Leviticus 18 and 20 are concerned with sexual transgression and maintaining Israel’s status as holy and permitted to live on God’s land. Their focus is upon Israel as a people and not upon the sanctuary. Sex with a menstruating woman is listed as one of many forbidden sexual acts, punishable in Lev 20 by “extirpation” (karet) from “among their people.”

ויקרא יח:יט וְאֶל אִשָּׁה בְּנִדַּת טֻמְאָתָהּ לֹא תִקְרַב לְגַלּוֹת עֶרְוָתָהּ.
Lev 18:19 Do not come near a woman during her menstrual impurity to uncover her nakedness.
ויקרא כ:יח וְאִישׁ אֲשֶׁר יִשְׁכַּב אֶת אִשָּׁה דָּוָה וְגִלָּה אֶת עֶרְוָתָהּ אֶת מְקֹרָהּ הֶעֱרָה וְהִיא גִּלְּתָה אֶת מְקוֹר דָּמֶיהָ וְנִכְרְתוּ שְׁנֵיהֶם מִקֶּרֶב עַמָּם.
Lev 20:18 If a man lies with a woman in her infirmity and uncovers her nakedness, he has laid bare her flow and she has exposed her blood flow; both of them shall be cut off from among their people.

While Lev 18:19 does draw on the language of impurity,[3] the differences in the legislative tone and legal treatment of menstruation between Leviticus 18 and 20 on one hand and Leviticus 15 on the other are palpable. In Leviticus 15, the Sanctuary (whether the wilderness Tabernacle or the Jerusalem Temple) is the institutional reference point, and polluting the Sanctuary is the only serious concern expressed. The sexual transgressions of Lev 18 and 20, on the other hand, are not dependent on any institutional context; they are categorically prohibited.

Priestly Purity vs. People’s Holiness

Biblical scholars explain the difference between the two contexts as a difference of sources. The Priestly source (P), of which Leviticus 15 is a part, is concerned about purity and the sanctuary, whereas the (later) Holiness source (H), of which both Leviticus 18 and 20 are part, is concerned about the sanctity of the people. Accordingly, both sources have different goals, and in cases such as this, different legislation.[4]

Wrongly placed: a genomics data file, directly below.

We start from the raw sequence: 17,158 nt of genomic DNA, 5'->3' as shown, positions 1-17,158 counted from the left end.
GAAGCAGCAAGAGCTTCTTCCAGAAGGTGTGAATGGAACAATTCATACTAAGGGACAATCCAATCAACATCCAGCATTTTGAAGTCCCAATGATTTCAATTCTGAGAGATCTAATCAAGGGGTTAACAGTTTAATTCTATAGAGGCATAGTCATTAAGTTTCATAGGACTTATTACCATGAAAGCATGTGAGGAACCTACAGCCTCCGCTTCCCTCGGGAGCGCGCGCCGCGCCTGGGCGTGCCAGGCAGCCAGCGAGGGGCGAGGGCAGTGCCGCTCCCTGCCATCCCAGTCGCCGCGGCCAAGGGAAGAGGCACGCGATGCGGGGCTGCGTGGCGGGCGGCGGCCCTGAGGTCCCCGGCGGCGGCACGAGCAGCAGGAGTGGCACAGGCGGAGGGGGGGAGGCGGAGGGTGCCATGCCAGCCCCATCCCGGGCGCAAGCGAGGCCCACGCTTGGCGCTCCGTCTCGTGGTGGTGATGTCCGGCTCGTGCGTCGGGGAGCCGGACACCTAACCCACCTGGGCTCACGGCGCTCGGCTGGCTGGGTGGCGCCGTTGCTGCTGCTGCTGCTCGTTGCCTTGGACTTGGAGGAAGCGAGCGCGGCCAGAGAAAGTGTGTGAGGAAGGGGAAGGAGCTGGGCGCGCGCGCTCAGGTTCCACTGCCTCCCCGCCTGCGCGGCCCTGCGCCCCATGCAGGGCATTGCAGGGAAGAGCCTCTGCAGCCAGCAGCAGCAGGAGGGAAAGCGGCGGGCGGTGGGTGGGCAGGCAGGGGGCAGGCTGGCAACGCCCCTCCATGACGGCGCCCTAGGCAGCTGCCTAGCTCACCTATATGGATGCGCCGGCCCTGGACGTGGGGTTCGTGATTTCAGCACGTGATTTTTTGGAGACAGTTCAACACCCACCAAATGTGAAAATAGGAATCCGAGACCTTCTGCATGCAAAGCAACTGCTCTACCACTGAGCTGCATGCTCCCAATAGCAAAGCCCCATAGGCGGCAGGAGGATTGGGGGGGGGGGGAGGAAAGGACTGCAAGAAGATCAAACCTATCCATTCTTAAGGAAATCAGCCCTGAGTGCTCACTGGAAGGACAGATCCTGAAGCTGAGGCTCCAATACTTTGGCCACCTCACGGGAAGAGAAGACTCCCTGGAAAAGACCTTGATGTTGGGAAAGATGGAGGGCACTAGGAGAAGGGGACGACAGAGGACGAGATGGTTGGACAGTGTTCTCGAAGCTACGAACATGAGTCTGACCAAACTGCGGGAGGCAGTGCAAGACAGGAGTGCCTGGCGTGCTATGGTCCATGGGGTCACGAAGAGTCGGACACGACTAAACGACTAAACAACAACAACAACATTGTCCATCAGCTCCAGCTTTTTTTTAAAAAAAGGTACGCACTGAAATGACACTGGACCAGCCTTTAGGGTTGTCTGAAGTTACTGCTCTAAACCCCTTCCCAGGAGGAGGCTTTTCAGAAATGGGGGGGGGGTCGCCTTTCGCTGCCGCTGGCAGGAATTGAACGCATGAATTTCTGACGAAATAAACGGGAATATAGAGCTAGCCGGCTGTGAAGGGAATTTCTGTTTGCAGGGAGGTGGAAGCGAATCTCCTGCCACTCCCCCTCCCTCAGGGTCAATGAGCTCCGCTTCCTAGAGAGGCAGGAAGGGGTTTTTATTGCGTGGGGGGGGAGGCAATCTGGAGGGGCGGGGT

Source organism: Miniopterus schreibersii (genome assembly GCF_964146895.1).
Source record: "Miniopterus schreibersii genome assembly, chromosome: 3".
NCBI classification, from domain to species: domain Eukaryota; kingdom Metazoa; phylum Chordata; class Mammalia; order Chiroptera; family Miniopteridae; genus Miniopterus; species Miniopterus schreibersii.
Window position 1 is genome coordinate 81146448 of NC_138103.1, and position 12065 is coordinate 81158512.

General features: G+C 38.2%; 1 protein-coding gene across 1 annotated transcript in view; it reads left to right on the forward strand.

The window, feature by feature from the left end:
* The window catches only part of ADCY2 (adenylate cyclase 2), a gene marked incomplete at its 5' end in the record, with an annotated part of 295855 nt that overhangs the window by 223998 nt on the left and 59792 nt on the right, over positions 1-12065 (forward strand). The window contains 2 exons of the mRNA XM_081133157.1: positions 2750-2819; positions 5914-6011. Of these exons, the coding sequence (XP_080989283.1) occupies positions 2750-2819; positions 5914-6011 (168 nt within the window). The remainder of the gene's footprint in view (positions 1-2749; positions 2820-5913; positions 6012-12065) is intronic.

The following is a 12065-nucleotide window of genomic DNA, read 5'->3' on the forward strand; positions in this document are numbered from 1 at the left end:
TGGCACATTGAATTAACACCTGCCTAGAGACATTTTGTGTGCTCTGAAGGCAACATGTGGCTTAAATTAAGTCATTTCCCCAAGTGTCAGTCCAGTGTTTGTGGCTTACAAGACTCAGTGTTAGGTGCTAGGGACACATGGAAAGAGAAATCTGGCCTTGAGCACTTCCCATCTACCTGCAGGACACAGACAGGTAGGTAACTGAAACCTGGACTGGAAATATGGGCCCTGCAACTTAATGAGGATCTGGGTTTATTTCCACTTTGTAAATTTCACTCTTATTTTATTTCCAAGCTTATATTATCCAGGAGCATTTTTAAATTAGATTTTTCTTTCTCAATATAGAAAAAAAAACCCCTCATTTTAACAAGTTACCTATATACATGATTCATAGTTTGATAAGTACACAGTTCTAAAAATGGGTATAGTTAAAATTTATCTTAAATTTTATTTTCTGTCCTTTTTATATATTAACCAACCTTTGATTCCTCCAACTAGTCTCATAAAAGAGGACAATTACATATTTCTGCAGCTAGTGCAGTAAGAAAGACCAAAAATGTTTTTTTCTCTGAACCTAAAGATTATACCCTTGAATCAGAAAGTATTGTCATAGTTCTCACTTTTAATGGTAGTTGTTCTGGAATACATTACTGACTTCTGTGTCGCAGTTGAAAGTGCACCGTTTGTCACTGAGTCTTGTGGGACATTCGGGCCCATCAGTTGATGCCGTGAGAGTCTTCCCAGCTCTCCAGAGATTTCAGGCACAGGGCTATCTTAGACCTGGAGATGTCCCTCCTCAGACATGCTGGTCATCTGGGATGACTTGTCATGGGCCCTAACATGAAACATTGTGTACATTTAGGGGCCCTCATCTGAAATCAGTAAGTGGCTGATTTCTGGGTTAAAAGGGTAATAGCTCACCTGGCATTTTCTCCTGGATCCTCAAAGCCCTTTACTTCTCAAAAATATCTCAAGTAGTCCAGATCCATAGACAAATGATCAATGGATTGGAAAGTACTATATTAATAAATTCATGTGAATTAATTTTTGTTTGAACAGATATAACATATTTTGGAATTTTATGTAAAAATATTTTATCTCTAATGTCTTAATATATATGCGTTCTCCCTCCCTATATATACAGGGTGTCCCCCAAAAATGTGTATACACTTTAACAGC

The talmudic rabbis, of course, treat the Torah as a unitary corpus. Their treatment ofniddah, which shifts over time, reflects this tension between primarily seeing the laws as regulating purity (with P) or as regulating sex (with H).

The Order of Purities – The Mishnah’s Approach to Niddah

The Mishnah, the earliest rabbinic collection of rabbinic halakhic teachings, places the laws of menstruation, found in Tractate Niddah,[5] in its Order of Toharot (טהרות) “Purities,” along with other relevant tractates, such as Zavim on male genital fluids, and Mikva’ot on the construction and rabbinic institutionalization of the mikvah (ritual bath), to name but a few.[6]

The Mishnah is thus categorizing the laws of niddah in the manner of the Priestly text in Leviticus 15 by making impurity the organizational context for hilkhot niddah (“the laws of the menstruant woman”).[7] For the Tannaim (the rabbinic sages of the period of the Mishnah), the observance of ritual impurity and purification constituted an essential part of their halakhic piety, and niddah, just like the biblical zav, was part of that.[8]

At the same time, the Tannaim did not ignore the sexual prohibitions associated with niddah, found in the Holiness legislation in Leviticus 18 and 20, and the centrality of this aspect of the niddah laws began to gain prominence in halakhic discourse during this period.

Sexual Transgression – The Talmud’s Approach to Niddah

By the time the sages formulated and redacted the gemara, i.e., the traditions of the Amoraim and their discussions as they are organized in the Talmud, the sexual prohibition had become by far the dominant theme.[9] In fact, the only tractate in the mishnaic Order ofToharot that even has a talmudic discussion accompanying it is Tractate Niddah,[10] perhaps because the purity laws were no longer relevant by this time. And thus, by the time of the Amoraim, the discourse about niddah shifts from the Priestly emphasis on purity to the Holiness emphasis on sex.[11]

MS Munich 95 of the Bavli – the scribe explains how he moved Tractate Niddah from Toharot to Nashim. (see fn. 7)

Eliding the Categories